Well, it might be time to start taking a very serious look at David Robert Hansen's draft Educational Fair Use Preservation Act, provided in A State Law Approach to Preserving Fair Use in Academic Libraries [SSRN]. Quoting from Time for AALL to "Interfere" in Licensing: An Approach for Petitioning State Governments:
Hanson's hypothetical Educational Fair Use Preservation Act would render any licensing provision between rights holders and an IHE that modifies or eliminates fair use for users void. While it addresses the issue in the context of public academic libraries, Hansen observes:
Academic library users are not, however, the only group of users that are negatively impacted by licensing restrictions on rights like fair use. As the digital distribution of copyrighted works becomes more common, consumers are presented with the same problems as those in academia. Because contracts—creatures of state law—are what enable these problems, serious thought should be given by states courts and legislatures to modifying state contract law, either for individual classes of users (as this paper proposes), or for consumers in general.
I'm thinking "for consumers in general," someday. But for the moment, it is probably more realistic to tackle all public libraries, state-by-state-by-state by way of model legislation along the lines offered by Hanson who, by the way, is currently a Digital Library Fellow at Berkeley Law. The one corrective to corporate lobbying and campaign contributions could be costs state and local entites pay for commercial online vendor licensing. In this time when public libraries -- public IHEs, primary and secondary schools, general public libraries, and state and county agency and court law libraries -- are being "downsized" due to public funding cuts, this strategy might have some traction with state legislators. It would be pretty damn hard for state legislators to rationalize public library funding based on the "it's all electronic" argument when confronted with the costs and commercial business practices assocated with providing e-resources across the entire spectrum of public sector libraries plus the hue and cry from public library patrons who need those services. The moral and voter high ground can trump corporate lobbying efforts and their campaign contributions.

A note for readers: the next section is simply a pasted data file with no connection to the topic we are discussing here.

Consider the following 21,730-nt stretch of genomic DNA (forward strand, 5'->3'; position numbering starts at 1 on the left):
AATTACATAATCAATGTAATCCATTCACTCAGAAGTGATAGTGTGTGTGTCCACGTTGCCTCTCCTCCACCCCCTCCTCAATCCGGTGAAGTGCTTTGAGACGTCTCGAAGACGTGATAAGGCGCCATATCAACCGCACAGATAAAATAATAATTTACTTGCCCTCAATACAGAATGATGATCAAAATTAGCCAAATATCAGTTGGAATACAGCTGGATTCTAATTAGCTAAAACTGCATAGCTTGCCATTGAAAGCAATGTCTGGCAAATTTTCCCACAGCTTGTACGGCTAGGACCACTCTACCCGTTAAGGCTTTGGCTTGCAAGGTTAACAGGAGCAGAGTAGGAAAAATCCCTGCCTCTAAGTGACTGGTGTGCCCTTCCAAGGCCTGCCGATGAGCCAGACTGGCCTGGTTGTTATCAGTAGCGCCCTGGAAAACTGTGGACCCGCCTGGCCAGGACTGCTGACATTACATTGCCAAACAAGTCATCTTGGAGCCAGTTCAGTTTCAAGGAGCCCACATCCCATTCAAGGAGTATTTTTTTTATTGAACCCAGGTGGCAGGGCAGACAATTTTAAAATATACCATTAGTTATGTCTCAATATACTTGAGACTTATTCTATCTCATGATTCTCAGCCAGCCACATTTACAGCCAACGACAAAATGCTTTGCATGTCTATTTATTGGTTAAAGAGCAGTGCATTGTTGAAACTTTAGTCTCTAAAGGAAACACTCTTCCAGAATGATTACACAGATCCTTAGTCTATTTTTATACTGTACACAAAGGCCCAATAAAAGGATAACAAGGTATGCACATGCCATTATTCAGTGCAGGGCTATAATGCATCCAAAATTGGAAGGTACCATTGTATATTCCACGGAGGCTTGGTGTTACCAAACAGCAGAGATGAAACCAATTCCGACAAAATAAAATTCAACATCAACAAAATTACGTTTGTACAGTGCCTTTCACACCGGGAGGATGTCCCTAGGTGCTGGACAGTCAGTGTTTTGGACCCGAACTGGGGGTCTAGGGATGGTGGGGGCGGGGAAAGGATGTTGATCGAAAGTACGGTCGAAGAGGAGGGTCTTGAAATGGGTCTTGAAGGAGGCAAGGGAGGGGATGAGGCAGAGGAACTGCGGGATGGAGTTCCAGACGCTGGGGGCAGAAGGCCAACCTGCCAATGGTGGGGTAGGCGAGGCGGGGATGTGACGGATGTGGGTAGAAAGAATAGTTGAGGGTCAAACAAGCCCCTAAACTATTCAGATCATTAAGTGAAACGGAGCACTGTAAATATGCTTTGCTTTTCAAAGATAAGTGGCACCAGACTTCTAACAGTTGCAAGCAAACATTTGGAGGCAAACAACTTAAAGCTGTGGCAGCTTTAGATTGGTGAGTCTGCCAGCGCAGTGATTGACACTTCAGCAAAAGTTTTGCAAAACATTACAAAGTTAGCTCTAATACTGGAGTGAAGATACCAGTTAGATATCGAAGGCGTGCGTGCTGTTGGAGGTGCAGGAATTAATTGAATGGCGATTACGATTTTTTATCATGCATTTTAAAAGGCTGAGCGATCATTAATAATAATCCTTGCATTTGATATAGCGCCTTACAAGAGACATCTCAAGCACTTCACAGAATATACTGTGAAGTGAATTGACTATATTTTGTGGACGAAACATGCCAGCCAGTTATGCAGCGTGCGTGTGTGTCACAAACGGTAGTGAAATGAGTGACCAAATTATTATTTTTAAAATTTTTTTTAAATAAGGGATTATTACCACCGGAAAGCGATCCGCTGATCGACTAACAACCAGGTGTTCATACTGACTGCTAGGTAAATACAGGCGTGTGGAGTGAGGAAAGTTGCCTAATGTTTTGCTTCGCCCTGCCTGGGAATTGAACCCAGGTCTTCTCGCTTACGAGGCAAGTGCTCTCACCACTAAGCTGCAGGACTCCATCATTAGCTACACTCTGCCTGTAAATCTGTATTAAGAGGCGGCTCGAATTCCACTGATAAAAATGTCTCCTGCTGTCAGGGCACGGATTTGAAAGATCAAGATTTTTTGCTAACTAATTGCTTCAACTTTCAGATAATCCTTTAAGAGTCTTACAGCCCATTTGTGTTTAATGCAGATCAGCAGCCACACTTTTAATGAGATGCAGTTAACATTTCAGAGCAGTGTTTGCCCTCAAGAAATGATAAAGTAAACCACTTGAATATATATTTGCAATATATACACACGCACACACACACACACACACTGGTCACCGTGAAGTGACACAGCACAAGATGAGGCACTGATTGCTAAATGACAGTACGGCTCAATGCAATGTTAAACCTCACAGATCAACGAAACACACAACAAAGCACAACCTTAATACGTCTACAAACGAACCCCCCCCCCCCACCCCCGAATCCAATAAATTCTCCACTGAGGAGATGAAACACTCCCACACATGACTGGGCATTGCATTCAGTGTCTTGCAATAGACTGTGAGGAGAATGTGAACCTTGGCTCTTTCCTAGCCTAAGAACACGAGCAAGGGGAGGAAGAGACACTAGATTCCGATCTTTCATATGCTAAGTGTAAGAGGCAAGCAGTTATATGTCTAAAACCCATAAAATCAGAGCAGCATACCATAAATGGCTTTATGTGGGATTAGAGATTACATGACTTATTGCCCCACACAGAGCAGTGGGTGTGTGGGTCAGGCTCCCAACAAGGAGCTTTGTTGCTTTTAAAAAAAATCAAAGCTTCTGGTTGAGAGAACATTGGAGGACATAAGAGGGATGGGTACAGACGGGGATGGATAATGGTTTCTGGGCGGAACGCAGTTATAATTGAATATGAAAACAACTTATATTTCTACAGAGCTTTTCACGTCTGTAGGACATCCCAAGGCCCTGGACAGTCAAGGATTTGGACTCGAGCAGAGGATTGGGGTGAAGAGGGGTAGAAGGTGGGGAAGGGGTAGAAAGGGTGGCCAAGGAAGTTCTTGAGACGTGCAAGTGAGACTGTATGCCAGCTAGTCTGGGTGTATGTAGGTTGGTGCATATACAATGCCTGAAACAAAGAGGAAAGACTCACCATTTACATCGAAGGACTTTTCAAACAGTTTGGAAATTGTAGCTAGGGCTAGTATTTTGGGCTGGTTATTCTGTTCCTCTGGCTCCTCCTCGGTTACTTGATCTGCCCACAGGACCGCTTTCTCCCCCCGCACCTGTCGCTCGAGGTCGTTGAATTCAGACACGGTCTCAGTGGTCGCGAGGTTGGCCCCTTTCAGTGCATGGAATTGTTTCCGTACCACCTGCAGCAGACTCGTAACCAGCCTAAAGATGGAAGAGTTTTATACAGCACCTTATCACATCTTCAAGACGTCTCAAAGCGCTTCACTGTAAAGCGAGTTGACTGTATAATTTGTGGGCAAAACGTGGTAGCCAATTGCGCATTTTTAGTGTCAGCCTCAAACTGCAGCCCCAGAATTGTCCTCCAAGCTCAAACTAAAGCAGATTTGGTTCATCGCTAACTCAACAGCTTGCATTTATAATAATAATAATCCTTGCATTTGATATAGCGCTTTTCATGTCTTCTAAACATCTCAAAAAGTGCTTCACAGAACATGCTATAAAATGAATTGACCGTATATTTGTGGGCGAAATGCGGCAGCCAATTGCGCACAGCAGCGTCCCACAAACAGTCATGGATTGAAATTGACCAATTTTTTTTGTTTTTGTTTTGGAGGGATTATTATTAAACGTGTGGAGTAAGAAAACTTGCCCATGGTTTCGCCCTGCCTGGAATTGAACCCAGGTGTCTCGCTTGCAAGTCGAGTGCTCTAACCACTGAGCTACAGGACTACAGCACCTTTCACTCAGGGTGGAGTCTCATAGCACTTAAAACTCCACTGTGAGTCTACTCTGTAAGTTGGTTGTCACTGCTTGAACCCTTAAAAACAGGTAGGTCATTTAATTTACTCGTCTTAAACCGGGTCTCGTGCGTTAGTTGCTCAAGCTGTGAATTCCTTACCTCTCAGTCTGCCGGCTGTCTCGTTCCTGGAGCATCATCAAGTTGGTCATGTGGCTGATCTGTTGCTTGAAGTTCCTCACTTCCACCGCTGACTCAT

Library consumer advocacy groups like ALA and ACRL and now the AALL Consumer Advocacy Caucus with its sanctioned mandate to submit recommendations to AALL for government petitions, have the ways and means to move into the state legislative arena aggressively because under most, if not all, state records acts, public contracts can be obtained. Obviously, this could lead beyond fair use to the escalating costs of unfair and anti-competitive business practices in the public sector.
In Standing Together For Consumer Advocacy, Michael Ginsborg, chair of the AALL Caucus on Consumer Advocacy recently echoed an opinion shared by many:
Our Caucus belongs to every AALL member. We want to respond to your interests and concerns. If you support our purpose, how do you think we should pursue it? If you do not support it, or feel ambivalent, what are your concerns? All of us share the same fundamental values as law librarians, even where some of us may disagree on their application to consumer advocacy. Our shared values allow us to explore not only our differences over consumer advocacy, but our overlooked opportunities for consensus.
Hopefully, address licensing issues in public sector contracting will not be an overlooked opportunity for acquiring a consensus. All it takes is one motivated group to get the ball rolling. Others, like ALA and ACRL, will jump on board and contribute to the project. [JH]